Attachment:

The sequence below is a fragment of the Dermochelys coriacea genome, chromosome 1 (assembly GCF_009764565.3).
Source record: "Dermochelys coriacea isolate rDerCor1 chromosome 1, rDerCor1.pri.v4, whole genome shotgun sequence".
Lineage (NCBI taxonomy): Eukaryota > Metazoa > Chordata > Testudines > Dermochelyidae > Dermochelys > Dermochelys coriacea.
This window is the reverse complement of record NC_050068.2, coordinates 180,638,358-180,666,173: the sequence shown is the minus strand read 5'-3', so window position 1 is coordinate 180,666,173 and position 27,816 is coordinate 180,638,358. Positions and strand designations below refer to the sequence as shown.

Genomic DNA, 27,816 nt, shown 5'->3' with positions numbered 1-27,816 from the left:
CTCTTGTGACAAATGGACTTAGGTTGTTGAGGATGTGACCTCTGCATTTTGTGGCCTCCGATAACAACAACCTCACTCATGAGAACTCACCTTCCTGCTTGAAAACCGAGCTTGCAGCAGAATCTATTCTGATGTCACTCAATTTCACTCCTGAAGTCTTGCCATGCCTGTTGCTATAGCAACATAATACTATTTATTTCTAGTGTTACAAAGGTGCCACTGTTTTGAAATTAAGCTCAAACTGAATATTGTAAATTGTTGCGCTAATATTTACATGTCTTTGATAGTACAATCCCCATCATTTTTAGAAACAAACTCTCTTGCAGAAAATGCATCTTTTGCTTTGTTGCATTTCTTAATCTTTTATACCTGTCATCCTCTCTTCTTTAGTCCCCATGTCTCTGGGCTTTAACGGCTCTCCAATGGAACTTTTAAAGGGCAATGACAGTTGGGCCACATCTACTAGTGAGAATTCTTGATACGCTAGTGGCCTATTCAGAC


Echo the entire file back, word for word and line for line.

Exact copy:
The sequence below is a fragment of the Dermochelys coriacea genome, chromosome 1 (assembly GCF_009764565.3).
Source record: "Dermochelys coriacea isolate rDerCor1 chromosome 1, rDerCor1.pri.v4, whole genome shotgun sequence".
Lineage (NCBI taxonomy): Eukaryota > Metazoa > Chordata > Testudines > Dermochelyidae > Dermochelys > Dermochelys coriacea.
This window is the reverse complement of record NC_050068.2, coordinates 180,638,358-180,666,173: the sequence shown is the minus strand read 5'-3', so window position 1 is coordinate 180,666,173 and position 27,816 is coordinate 180,638,358. Positions and strand designations below refer to the sequence as shown.

Genomic DNA, 27,816 nt, shown 5'->3' with positions numbered 1-27,816 from the left:
CTCTTGTGACAAATGGACTTAGGTTGTTGAGGATGTGACCTCTGCATTTTGTGGCCTCCGATAACAACAACCTCACTCATGAGAACTCACCTTCCTGCTTGAAAACCGAGCTTGCAGCAGAATCTATTCTGATGTCACTCAATTTCACTCCTGAAGTCTTGCCATGCCTGTTGCTATAGCAACATAATACTATTTATTTCTAGTGTTACAAAGGTGCCACTGTTTTGAAATTAAGCTCAAACTGAATATTGTAAATTGTTGCGCTAATATTTACATGTCTTTGATAGTACAATCCCCATCATTTTTAGAAACAAACTCTCTTGCAGAAAATGCATCTTTTGCTTTGTTGCATTTCTTAATCTTTTATACCTGTCATCCTCTCTTCTTTAGTCCCCATGTCTCTGGGCTTTAACGGCTCTCCAATGGAACTTTTAAAGGGCAATGACAGTTGGGCCACATCTACTAGTGAGAATTCTTGATACGCTAGTGGCCTATTCAGAC